Wastewater (number/100 mL) Upwind (number/m3) Downwind (number/m3): 10-30 m 31-80 m 81-200 m a ND, none detected
81 46 25
0.01 ND ND
system where undisinfected effluent was applied to the land. It seems clear that the very low aerosolization efficiencies (E) as defined in Equation 3.27 for sludge spray guns and truck-mounted sprinklers indicate very little risk of aerosol transport of pathogens from these sources, and this has been confirmed by field investigations (Sorber et al., 1984)
Composting is a very effective process for inactivating most microorganisms, including viruses, due to the high temperatures generated during the treatment (see Chapter 9 for details); however, the heat produced in the process also stimulates the growth of thermophilic fungi and actinomycetes, and concerns have been expressed regarding their aerosol transport. The aerosols in this case are dust particles released when the compost materials are aerated, mixed, screened, or otherwise moved about the site.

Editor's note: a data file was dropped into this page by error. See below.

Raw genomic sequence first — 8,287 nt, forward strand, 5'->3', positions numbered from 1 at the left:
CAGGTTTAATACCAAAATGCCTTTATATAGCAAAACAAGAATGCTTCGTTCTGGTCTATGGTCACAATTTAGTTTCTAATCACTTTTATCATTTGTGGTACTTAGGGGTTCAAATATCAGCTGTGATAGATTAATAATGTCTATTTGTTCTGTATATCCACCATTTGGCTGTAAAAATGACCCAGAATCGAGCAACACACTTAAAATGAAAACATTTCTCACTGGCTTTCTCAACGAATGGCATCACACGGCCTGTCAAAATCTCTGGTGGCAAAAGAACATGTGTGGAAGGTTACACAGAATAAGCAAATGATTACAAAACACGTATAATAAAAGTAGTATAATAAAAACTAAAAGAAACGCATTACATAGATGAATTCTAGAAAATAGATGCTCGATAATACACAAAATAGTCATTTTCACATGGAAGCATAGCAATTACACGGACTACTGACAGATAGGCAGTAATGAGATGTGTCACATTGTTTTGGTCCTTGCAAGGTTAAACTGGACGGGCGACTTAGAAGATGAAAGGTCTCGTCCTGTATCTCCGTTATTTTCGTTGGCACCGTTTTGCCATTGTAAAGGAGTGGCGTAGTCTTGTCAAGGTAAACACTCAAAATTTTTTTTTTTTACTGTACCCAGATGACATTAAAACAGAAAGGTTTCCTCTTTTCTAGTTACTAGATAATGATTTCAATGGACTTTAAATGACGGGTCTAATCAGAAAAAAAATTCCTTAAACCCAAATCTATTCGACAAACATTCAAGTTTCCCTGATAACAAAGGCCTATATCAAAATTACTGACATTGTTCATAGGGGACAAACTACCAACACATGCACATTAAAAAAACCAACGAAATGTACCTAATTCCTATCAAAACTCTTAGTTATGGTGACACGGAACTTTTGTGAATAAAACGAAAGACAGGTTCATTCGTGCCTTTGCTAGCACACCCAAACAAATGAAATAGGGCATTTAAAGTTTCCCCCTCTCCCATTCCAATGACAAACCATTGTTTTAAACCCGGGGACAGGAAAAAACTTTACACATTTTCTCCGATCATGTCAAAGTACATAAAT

A study was conducted at four composting operations involving 400 on-site and off-site workers (Clark et al., 1984b). The most significant finding was a higher concentration of the fungus Aspergillus fumigatus in the throat and nasal cultures of the actively involved on-site workers, but this finding was not correlated with an increased incidence of infection or disease. The fungus was rarely detected in on-site workers involved only occasionally or in the off-site control group.
The presence of Aspergillus fumigatus is due to the composting process itself and not because wastewater sludges are involved. The study results suggest that workers who are directly and frequently involved with composting operations have a greater risk of exposure, but the impact on those who are exposed only occasionally or on the downwind off-site population is negligible. It should be possible to protect all concerned with respirators for the exposed workers and a boundary screen of vegetation around the site.
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